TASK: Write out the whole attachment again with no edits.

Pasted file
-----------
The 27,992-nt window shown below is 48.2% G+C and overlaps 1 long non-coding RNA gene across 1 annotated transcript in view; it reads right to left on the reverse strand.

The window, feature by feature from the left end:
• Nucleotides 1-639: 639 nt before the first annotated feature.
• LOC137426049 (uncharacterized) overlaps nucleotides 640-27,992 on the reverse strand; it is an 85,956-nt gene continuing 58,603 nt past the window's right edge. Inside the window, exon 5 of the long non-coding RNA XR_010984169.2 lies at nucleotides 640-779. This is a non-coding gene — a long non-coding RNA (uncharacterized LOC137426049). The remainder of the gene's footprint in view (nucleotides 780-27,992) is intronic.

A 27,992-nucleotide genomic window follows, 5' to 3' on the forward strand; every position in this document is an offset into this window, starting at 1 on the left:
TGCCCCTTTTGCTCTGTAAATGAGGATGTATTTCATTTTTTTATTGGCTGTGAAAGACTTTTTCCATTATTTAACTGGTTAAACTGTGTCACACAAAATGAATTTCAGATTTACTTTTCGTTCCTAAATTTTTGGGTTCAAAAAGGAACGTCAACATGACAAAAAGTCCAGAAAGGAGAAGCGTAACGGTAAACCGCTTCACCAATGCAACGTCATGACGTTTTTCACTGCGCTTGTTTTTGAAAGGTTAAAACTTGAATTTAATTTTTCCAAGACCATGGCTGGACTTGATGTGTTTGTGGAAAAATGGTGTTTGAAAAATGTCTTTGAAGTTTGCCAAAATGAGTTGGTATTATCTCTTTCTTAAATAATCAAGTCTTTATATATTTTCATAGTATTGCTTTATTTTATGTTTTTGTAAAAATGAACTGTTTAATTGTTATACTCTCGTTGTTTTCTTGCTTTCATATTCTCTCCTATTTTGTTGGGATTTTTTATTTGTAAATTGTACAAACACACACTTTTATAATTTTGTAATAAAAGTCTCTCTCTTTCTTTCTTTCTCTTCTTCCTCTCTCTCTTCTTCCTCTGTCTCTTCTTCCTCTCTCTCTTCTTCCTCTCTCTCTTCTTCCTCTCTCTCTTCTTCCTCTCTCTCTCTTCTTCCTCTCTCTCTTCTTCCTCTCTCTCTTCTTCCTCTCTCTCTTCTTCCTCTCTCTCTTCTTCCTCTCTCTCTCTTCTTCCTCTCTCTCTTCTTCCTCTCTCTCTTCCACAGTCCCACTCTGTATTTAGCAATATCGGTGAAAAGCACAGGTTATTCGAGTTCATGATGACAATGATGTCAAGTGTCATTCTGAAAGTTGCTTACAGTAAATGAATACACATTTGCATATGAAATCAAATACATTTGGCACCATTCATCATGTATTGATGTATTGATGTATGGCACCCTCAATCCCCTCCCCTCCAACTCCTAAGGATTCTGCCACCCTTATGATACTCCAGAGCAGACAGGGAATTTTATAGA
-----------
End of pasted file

The 27,992-nt window shown below is 48.2% G+C and overlaps 1 long non-coding RNA gene across 1 annotated transcript in view; it reads right to left on the reverse strand.

The window, feature by feature from the left end:
• Nucleotides 1-639: 639 nt before the first annotated feature.
• LOC137426049 (uncharacterized) overlaps nucleotides 640-27,992 on the reverse strand; it is an 85,956-nt gene continuing 58,603 nt past the window's right edge. Inside the window, exon 5 of the long non-coding RNA XR_010984169.2 lies at nucleotides 640-779. This is a non-coding gene — a long non-coding RNA (uncharacterized LOC137426049). The remainder of the gene's footprint in view (nucleotides 780-27,992) is intronic.

A 27,992-nucleotide genomic window follows, 5' to 3' on the forward strand; every position in this document is an offset into this window, starting at 1 on the left:
TGCCCCTTTTGCTCTGTAAATGAGGATGTATTTCATTTTTTTATTGGCTGTGAAAGACTTTTTCCATTATTTAACTGGTTAAACTGTGTCACACAAAATGAATTTCAGATTTACTTTTCGTTCCTAAATTTTTGGGTTCAAAAAGGAACGTCAACATGACAAAAAGTCCAGAAAGGAGAAGCGTAACGGTAAACCGCTTCACCAATGCAACGTCATGACGTTTTTCACTGCGCTTGTTTTTGAAAGGTTAAAACTTGAATTTAATTTTTCCAAGACCATGGCTGGACTTGATGTGTTTGTGGAAAAATGGTGTTTGAAAAATGTCTTTGAAGTTTGCCAAAATGAGTTGGTATTATCTCTTTCTTAAATAATCAAGTCTTTATATATTTTCATAGTATTGCTTTATTTTATGTTTTTGTAAAAATGAACTGTTTAATTGTTATACTCTCGTTGTTTTCTTGCTTTCATATTCTCTCCTATTTTGTTGGGATTTTTTATTTGTAAATTGTACAAACACACACTTTTATAATTTTGTAATAAAAGTCTCTCTCTTTCTTTCTTTCTCTTCTTCCTCTCTCTCTTCTTCCTCTGTCTCTTCTTCCTCTCTCTCTTCTTCCTCTCTCTCTTCTTCCTCTCTCTCTTCTTCCTCTCTCTCTCTTCTTCCTCTCTCTCTTCTTCCTCTCTCTCTTCTTCCTCTCTCTCTTCTTCCTCTCTCTCTTCTTCCTCTCTCTCTCTTCTTCCTCTCTCTCTTCTTCCTCTCTCTCTTCCACAGTCCCACTCTGTATTTAGCAATATCGGTGAAAAGCACAGGTTATTCGAGTTCATGATGACAATGATGTCAAGTGTCATTCTGAAAGTTGCTTACAGTAAATGAATACACATTTGCATATGAAATCAAATACATTTGGCACCATTCATCATGTATTGATGTATTGATGTATGGCACCCTCAATCCCCTCCCCTCCAACTCCTAAGGATTCTGCCACCCTTATGATACTCCAGAGCAGACAGGGAATTTTATAGA